Thursday, July 24, 2014

The Search for Friends: Part 2

In May I wrote about the trouble we've been having in trying to find friends for the boys. Some things have worked out, some have not. Early Bird and Builder Boy spent every morning for a week at our church's Vacation Bible School. Early Bird came out of it with another friend; Builder Boy didn't. I asked Builder Boy about it, and he said that the other boys (there were so many kids that they were divided by grade and gender) were "stinking and annoying."  I asked him what he meant about that, and he did not like that they were "pushing and kicking and cutting [in line]" while he was the only one following the rules. On one hand I was proud of him for being discerning, and not following the crowd in bad behavior. On the other hand I was sad for my isolated son in whom I saw so much of my own, lonely childhood self.

I did not have many friends in elementary school. Or middle school. Or high school. In elementary school there was one kid here or there, who were nice to me for a little while, but never stuck around. A few touched my life sweetly, but everyone faded away. I suppose that is common for childhood friendships; yet I still hear people talk about a friend they've had since the early years, so surely it happens. Is it so wrong to hope for that for my children? Or at least that they have playmates for these younger years?

It came to me that perhaps I could look at how I finally gained some friends of my own, so see what I could learn and apply for my own child who stands out of the crowd. I am in my late twenty's, and I have only recently begun to feel like I had friends in the plural.

Diversify. That was my last bit of advice in my last searching for friendship post, and I think it's worth repeating. I had one friend for the majority of my adulthood until recently; she is only a year older than I am. I didn't know how to make friends with the older people I came into contact with, and I was stuck in a public school, segregated by age mentality. I also assumed that other people I encountered held that same mentality, and would have no interest or respect for a much younger friend. But I was able to become a part of a large group of friends with incredible diversity of age, race, religion, and geographical position. And we got together and became friends because we had something in common: we were all mothers. It didn't matter that some of us have babies and others have grand-babies; that some were near the beginning of the parenthood journey while some were empty nesters. We all had a very important common interest.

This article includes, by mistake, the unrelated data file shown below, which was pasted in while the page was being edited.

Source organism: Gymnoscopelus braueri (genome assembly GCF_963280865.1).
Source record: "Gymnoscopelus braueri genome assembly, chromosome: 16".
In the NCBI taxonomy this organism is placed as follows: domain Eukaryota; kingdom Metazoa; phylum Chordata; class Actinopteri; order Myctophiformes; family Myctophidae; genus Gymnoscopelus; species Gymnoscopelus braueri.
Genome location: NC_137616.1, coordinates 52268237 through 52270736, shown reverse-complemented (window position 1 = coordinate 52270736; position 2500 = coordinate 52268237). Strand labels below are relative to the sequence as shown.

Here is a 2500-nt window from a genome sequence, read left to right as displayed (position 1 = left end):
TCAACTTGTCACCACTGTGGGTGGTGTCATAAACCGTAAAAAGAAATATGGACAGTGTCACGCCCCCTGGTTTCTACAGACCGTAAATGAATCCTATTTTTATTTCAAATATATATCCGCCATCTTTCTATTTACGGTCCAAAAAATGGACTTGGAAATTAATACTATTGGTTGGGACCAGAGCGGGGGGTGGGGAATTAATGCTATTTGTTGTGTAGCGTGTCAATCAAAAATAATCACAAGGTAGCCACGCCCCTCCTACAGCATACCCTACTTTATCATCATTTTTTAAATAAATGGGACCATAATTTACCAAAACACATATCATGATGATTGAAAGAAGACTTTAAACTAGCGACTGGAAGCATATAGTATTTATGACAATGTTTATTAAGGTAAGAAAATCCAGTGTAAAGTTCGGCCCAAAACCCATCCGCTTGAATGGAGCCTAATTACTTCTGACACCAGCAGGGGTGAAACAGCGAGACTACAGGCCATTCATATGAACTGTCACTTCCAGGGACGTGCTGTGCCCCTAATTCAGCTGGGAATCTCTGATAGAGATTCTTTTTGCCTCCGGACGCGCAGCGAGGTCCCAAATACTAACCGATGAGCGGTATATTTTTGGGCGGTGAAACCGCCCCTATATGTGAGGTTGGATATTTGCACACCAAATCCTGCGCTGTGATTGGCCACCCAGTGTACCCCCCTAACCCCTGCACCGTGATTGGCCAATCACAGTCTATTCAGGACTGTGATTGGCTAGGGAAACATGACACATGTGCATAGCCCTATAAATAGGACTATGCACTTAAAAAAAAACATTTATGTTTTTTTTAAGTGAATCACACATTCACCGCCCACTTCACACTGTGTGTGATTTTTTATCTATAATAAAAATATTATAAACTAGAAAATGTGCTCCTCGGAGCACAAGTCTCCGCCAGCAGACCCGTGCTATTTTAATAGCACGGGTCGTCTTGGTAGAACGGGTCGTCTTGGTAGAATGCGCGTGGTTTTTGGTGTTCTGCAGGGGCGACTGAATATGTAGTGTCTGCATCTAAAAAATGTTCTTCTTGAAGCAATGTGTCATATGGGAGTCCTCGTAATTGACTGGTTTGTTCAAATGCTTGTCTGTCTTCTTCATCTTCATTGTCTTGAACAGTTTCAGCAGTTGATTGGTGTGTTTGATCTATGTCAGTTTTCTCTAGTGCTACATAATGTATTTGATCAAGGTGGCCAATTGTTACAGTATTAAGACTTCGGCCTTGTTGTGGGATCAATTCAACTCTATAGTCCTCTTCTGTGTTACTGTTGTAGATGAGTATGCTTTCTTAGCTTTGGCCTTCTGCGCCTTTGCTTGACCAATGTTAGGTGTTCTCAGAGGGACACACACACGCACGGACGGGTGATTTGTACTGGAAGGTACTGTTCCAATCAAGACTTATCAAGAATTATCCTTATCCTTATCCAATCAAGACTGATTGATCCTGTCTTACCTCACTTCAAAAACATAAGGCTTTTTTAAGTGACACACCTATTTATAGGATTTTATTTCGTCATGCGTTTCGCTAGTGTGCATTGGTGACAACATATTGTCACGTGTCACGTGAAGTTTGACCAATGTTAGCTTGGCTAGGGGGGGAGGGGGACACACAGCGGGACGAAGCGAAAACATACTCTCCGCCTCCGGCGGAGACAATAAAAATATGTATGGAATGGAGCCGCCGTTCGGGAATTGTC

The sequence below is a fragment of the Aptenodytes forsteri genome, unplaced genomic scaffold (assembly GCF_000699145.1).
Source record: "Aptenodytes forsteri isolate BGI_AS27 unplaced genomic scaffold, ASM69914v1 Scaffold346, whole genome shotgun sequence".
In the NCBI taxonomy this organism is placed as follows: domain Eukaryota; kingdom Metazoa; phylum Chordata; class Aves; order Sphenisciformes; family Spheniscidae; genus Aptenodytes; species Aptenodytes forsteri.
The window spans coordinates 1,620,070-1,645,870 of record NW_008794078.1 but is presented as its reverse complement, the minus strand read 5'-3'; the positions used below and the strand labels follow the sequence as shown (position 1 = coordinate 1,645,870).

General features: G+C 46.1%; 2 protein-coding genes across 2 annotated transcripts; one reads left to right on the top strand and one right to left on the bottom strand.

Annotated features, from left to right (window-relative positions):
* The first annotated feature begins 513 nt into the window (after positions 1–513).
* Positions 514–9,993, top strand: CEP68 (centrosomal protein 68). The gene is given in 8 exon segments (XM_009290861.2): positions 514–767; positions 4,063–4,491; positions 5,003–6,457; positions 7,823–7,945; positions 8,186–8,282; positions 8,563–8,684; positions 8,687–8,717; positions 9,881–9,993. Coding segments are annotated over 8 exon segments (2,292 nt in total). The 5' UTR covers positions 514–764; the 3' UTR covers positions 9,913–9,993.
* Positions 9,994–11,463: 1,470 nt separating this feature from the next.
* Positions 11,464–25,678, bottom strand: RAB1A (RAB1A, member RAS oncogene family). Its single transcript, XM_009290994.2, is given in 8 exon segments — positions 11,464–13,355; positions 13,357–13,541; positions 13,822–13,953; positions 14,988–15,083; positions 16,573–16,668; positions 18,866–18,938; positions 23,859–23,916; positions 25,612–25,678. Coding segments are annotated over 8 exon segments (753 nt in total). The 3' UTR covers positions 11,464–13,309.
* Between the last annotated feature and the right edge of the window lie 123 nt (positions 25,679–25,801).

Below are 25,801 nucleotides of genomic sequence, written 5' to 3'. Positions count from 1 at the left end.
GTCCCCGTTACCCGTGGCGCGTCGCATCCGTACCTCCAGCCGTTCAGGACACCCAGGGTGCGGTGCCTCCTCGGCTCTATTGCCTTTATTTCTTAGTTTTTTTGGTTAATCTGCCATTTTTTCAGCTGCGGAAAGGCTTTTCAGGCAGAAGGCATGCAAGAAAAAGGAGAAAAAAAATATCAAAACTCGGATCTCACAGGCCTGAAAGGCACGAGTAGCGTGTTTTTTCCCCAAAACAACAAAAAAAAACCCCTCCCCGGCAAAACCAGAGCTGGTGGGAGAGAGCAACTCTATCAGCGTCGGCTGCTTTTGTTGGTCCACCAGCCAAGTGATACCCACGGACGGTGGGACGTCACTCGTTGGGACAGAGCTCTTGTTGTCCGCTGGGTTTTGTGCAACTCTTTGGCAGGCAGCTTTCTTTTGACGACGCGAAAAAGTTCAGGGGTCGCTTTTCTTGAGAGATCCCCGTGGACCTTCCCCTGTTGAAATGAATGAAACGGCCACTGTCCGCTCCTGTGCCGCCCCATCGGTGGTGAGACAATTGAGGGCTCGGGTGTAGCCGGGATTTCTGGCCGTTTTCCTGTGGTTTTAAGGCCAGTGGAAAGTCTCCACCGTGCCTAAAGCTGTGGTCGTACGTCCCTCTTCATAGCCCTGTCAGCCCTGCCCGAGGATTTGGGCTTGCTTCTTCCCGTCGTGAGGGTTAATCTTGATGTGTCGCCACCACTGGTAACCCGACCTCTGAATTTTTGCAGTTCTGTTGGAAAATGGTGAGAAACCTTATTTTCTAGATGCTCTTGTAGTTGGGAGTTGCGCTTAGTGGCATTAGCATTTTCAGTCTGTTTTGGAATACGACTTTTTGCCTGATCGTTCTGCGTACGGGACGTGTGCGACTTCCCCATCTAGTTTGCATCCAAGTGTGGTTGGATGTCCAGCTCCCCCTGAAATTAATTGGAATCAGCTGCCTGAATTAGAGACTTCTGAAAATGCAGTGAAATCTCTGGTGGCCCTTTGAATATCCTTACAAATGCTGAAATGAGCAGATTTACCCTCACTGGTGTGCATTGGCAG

Another thing that makes our group possible is Social Networking. These friendships would not be possible without Facebook and honestly, if it wasn't for the internet it is very likely that I would still only have my one good friend. But I do have the internet and because of the confidence that these wonderful women's friendship has given me I have been able to reach out to even more people (yes, not just women! Diversifying!) that I have a common interest or experience with and have been able to grow even more connections. But it's not just about quantity; it's about quality. When I was just me looking around, I became part of an extremely large online community for a time. And while I learned a lot of useful information, it was never able to become personal. Until one day that community was going to go down for maintenance for a little while and a group wanted to get together on facebook while our usual community was down. They sent out an invitation to everyone and I mustered up my courage, defied my social anxiety and asked to be included. That group had grown and stretched and shrunk and changed until it is what it is today; a group of about 150 women or so who most of us have never met and probably never will; but I would let any of them babysit my kids in a heartbeat. (And if you know me, that's saying a lot.) They support each other through every single possible challenge that life has thrown at every one of us. They have organized sending meals to a hurt or sick friend through the mail; they have pulled together to make a remembrance for ones who have lost. They have sent flowers to hospitals, cards to homes, and one lady puts together boxes of random things that are intended to make a person smile and has sent one to almost every single one of us; unexpected, and unrequested. I say "they," but I should really say "we." Because they have taken me in, I have been honest with them, and they still care about me. They've seen me at angry, PTSD triggered times, depressed times, sick with my pregnancy times, and through it all have accepted, loved, and some have prayed. We all respect each other's different beliefs and we all are women together.